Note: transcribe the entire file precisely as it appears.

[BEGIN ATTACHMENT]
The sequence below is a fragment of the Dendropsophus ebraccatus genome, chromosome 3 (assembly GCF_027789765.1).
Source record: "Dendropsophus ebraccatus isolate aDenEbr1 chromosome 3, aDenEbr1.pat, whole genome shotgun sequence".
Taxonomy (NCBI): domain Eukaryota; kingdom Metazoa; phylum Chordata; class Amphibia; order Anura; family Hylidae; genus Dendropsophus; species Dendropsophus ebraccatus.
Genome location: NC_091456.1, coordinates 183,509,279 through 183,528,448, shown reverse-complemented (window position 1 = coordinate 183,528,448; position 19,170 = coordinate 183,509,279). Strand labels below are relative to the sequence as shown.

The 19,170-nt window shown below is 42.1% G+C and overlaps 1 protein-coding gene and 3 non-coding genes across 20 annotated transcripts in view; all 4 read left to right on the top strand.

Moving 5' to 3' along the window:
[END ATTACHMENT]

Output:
The sequence below is a fragment of the Dendropsophus ebraccatus genome, chromosome 3 (assembly GCF_027789765.1).
Source record: "Dendropsophus ebraccatus isolate aDenEbr1 chromosome 3, aDenEbr1.pat, whole genome shotgun sequence".
Taxonomy (NCBI): domain Eukaryota; kingdom Metazoa; phylum Chordata; class Amphibia; order Anura; family Hylidae; genus Dendropsophus; species Dendropsophus ebraccatus.
Genome location: NC_091456.1, coordinates 183,509,279 through 183,528,448, shown reverse-complemented (window position 1 = coordinate 183,528,448; position 19,170 = coordinate 183,509,279). Strand labels below are relative to the sequence as shown.

The 19,170-nt window shown below is 42.1% G+C and overlaps 1 protein-coding gene and 3 non-coding genes across 20 annotated transcripts in view; all 4 read left to right on the top strand.

Moving 5' to 3' along the window: